Archive for the 'Design' Category

Hey, why not let everyone help develop your products?

Friday, June 27th, 2008

Another way companies are breaking down the barriers between themselves and their customers or other folks outside is via “crowdsourcing.” That is a way to get people on the outside to provide value to the organization on their own time. It is essentially the open source model applied to more than just software.

STRIKING GOLD
The best example I know is the Goldcorp story. Their president put all their proprietary geologic data for a mine on the web and held a contest. The winners with the best ideas of where to drill would share half a million dollars. The diversity and originality of ideas they received was far beyond anything they anticipated. Years later they were still drilling sites suggested by contestants. They were mining so much gold they were the only gold mining company that was stockpiling for better prices in the future. Furthermore, their stock price went up thirty fold. (See Taylor’s book referenced below.)

ADVANTAGES
The internet and the decentralization of expertise has enabled crowd sourcing and it is typically used to develop solutions. That is at the back end of the product development process. Companies can gain key advantages via crowd sourcing.

LEVERAGE —
achieving goals not possible with a limited fixed staff

This is the advantage of scale. For example, large companies experience many more customer demands for new products than they can keep up with. Some have formed external networks to act in an advisory role or even do project work directly (as in the Goldcorp example) to develop more new products. NASA has used volunteers to process enormous amounts of data making images available months earlier and freeing up researchers to concentrate on higher end work. Google essentially uses crowdsourcing in the way it ranks pages for its search engine.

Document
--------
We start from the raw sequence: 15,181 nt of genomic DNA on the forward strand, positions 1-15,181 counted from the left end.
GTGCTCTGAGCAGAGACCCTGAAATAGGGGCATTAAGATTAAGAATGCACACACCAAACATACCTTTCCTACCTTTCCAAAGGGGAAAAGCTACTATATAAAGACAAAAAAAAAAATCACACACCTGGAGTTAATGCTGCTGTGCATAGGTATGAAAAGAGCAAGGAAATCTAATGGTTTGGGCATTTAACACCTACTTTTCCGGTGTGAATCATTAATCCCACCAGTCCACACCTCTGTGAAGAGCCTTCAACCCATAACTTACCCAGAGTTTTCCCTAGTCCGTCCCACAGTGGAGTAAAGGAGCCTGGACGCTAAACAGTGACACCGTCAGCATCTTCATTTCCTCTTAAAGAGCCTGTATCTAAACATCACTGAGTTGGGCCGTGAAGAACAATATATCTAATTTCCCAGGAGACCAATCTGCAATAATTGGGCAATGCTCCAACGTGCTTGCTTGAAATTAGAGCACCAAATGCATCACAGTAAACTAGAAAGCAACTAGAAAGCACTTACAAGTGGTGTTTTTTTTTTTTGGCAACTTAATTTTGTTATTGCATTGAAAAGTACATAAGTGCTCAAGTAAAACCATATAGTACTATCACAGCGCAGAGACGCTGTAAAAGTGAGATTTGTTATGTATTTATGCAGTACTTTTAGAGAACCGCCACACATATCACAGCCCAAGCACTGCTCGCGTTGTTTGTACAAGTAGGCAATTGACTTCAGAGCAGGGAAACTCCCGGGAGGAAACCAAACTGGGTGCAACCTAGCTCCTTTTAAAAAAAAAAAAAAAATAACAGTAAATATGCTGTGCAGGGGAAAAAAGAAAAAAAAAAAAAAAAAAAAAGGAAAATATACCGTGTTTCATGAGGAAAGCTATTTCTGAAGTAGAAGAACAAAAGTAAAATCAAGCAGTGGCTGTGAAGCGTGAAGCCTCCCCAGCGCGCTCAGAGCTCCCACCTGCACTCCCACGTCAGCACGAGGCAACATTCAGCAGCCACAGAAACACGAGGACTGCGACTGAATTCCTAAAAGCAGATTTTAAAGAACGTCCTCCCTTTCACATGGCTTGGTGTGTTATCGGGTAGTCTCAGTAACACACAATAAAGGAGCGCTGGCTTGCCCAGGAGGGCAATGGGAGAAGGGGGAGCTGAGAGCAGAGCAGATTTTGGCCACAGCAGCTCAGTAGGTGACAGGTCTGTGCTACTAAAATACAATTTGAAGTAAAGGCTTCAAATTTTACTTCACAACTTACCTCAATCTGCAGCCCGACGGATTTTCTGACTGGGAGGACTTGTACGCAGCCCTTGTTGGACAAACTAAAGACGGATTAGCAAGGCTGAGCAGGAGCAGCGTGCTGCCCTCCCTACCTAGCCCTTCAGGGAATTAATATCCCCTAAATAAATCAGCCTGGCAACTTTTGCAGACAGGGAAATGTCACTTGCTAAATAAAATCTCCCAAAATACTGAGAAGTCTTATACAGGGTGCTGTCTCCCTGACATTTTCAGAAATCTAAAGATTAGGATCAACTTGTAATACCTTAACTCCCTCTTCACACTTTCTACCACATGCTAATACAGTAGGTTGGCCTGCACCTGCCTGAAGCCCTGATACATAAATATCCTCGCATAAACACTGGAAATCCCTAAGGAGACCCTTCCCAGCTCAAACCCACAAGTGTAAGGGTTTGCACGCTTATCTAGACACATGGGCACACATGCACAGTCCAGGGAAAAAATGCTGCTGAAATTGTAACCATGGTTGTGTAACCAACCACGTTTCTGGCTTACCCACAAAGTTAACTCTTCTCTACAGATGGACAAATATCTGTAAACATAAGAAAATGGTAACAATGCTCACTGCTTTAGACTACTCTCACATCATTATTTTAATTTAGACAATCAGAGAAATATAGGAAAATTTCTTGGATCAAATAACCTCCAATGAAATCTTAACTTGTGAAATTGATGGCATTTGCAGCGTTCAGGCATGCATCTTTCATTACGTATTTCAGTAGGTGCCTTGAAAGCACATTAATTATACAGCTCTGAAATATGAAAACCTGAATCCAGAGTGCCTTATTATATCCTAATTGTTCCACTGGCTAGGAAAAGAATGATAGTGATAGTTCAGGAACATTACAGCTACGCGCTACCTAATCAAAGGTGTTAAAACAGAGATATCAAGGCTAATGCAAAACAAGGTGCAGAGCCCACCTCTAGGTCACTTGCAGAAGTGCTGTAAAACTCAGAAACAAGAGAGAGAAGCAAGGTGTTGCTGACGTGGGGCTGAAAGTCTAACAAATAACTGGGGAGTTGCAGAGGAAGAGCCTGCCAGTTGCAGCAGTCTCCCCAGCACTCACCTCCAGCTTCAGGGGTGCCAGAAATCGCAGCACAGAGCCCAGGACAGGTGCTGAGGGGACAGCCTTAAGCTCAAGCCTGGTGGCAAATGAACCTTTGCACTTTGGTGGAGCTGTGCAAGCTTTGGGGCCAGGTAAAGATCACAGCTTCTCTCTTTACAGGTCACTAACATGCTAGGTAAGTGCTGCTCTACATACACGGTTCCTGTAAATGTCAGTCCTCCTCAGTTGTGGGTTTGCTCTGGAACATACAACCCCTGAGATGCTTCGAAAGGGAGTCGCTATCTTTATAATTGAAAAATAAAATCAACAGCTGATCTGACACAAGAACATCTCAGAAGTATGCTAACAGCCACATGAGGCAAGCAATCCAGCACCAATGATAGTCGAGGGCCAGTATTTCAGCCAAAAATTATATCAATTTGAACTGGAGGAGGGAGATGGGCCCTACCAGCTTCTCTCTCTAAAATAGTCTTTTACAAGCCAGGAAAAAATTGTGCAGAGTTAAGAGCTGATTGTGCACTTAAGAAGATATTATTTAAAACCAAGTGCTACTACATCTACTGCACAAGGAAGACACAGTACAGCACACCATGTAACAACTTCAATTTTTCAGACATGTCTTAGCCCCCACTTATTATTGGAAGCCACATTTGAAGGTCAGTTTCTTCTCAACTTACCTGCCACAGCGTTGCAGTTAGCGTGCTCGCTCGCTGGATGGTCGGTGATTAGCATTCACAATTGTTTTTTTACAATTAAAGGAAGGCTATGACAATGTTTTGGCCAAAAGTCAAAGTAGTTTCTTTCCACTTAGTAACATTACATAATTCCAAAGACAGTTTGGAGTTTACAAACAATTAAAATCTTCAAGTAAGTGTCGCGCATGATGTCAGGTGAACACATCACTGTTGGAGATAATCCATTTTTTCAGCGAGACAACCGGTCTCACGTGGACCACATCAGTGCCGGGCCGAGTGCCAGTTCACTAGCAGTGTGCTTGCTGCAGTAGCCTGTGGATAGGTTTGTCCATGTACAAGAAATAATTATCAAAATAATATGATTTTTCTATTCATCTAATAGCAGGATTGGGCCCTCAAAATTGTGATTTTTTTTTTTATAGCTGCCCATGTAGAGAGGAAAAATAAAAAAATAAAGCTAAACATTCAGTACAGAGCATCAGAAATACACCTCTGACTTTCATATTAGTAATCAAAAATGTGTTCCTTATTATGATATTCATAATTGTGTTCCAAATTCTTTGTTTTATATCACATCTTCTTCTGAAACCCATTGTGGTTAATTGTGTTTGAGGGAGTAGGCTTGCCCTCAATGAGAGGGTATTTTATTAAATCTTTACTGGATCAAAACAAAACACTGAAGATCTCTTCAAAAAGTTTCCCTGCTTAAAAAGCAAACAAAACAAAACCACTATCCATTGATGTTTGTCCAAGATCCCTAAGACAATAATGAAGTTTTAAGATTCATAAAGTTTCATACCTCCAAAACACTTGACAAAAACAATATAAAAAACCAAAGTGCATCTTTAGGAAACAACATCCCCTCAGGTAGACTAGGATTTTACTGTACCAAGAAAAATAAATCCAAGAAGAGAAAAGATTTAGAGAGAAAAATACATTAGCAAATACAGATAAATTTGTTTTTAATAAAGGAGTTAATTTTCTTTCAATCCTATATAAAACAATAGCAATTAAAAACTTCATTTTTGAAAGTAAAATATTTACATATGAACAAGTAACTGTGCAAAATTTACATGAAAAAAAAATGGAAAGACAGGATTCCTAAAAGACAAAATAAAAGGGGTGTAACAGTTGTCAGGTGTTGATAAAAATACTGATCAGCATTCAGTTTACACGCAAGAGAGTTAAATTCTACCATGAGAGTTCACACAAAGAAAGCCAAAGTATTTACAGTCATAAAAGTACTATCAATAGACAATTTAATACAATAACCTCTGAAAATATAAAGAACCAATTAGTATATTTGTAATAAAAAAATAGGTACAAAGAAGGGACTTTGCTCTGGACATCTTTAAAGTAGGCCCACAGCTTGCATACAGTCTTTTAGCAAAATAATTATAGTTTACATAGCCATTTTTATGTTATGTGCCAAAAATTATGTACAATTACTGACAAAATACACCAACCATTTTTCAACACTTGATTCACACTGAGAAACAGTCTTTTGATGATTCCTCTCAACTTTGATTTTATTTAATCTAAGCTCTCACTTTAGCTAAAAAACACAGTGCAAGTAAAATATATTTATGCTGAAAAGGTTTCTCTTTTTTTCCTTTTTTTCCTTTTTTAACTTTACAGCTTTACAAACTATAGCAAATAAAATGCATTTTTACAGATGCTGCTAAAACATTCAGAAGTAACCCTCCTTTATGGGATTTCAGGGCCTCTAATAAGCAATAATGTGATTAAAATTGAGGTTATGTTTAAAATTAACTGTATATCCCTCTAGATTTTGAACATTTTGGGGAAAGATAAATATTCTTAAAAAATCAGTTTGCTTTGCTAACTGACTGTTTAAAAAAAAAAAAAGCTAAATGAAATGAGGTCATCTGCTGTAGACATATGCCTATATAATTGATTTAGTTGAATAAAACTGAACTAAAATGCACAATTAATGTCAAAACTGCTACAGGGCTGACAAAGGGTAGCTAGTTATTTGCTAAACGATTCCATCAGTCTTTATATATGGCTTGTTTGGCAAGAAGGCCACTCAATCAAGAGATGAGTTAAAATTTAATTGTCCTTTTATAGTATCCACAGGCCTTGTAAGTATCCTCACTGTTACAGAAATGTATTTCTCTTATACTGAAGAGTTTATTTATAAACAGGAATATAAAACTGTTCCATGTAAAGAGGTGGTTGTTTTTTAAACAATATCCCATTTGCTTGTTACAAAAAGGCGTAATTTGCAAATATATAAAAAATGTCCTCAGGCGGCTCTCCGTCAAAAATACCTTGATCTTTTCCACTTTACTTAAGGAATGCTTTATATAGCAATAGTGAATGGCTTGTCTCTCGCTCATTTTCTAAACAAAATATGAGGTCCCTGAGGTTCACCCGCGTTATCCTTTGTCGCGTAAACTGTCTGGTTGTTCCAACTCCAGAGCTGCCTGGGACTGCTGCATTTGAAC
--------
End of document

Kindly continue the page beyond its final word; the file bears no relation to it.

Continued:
ORIGINALITY —
access to a larger number and far more diverse range of ideas than possible in-house

I think William Taylor says it best in this chapter title from his book Mavericks at Work: Ideas Unlimited: Why Nobody is as Smart as Everybody.

Inviting people from other boxes to work on your problem is a pretty easy way to get real “out of the box” thinking.

CROWDSOURCING AT THE FRONT END
I see parallels to the kind of work we do at the front end to understand the problems you should be working on in the first place. You can use crowdsourcing methods to find out what the most important problems are for you to solve, as well as to craft solutions. That is, from voice of the customer to voice of the collaborator. We have actually done both here.

For more,
“On the Edge,” by Tim Gilchrist, PMI Network, May 2007, p32.
Mavericks at Work, William C. Taylor and Polly LaBarre, Harper Collins, 2006. (See Chapter 4.)